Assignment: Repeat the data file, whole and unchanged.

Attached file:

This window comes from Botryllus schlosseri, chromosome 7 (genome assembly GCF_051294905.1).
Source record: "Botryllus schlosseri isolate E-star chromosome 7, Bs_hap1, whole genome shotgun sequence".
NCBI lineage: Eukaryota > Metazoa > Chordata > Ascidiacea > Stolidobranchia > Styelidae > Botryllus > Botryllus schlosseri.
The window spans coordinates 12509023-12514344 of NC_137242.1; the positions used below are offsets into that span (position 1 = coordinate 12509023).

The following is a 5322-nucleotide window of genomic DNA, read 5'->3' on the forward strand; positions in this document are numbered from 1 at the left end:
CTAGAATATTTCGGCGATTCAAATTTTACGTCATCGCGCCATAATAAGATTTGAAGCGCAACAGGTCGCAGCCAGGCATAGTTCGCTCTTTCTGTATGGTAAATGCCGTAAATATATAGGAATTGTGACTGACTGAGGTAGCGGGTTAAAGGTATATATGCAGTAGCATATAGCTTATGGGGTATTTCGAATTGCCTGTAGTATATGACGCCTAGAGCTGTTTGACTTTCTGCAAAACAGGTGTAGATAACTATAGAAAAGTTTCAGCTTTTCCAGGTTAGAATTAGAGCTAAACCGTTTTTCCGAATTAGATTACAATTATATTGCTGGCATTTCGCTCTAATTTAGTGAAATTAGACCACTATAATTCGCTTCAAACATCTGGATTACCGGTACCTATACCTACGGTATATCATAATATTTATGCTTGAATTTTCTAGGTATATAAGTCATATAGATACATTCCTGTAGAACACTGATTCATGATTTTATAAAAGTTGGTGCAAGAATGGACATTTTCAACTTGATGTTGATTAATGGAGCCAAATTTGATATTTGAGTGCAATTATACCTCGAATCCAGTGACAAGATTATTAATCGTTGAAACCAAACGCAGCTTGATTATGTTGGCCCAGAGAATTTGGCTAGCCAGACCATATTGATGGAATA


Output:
This window comes from Botryllus schlosseri, chromosome 7 (genome assembly GCF_051294905.1).
Source record: "Botryllus schlosseri isolate E-star chromosome 7, Bs_hap1, whole genome shotgun sequence".
NCBI lineage: Eukaryota > Metazoa > Chordata > Ascidiacea > Stolidobranchia > Styelidae > Botryllus > Botryllus schlosseri.
The window spans coordinates 12509023-12514344 of NC_137242.1; the positions used below are offsets into that span (position 1 = coordinate 12509023).

The following is a 5322-nucleotide window of genomic DNA, read 5'->3' on the forward strand; positions in this document are numbered from 1 at the left end:
CTAGAATATTTCGGCGATTCAAATTTTACGTCATCGCGCCATAATAAGATTTGAAGCGCAACAGGTCGCAGCCAGGCATAGTTCGCTCTTTCTGTATGGTAAATGCCGTAAATATATAGGAATTGTGACTGACTGAGGTAGCGGGTTAAAGGTATATATGCAGTAGCATATAGCTTATGGGGTATTTCGAATTGCCTGTAGTATATGACGCCTAGAGCTGTTTGACTTTCTGCAAAACAGGTGTAGATAACTATAGAAAAGTTTCAGCTTTTCCAGGTTAGAATTAGAGCTAAACCGTTTTTCCGAATTAGATTACAATTATATTGCTGGCATTTCGCTCTAATTTAGTGAAATTAGACCACTATAATTCGCTTCAAACATCTGGATTACCGGTACCTATACCTACGGTATATCATAATATTTATGCTTGAATTTTCTAGGTATATAAGTCATATAGATACATTCCTGTAGAACACTGATTCATGATTTTATAAAAGTTGGTGCAAGAATGGACATTTTCAACTTGATGTTGATTAATGGAGCCAAATTTGATATTTGAGTGCAATTATACCTCGAATCCAGTGACAAGATTATTAATCGTTGAAACCAAACGCAGCTTGATTATGTTGGCCCAGAGAATTTGGCTAGCCAGACCATATTGATGGAATA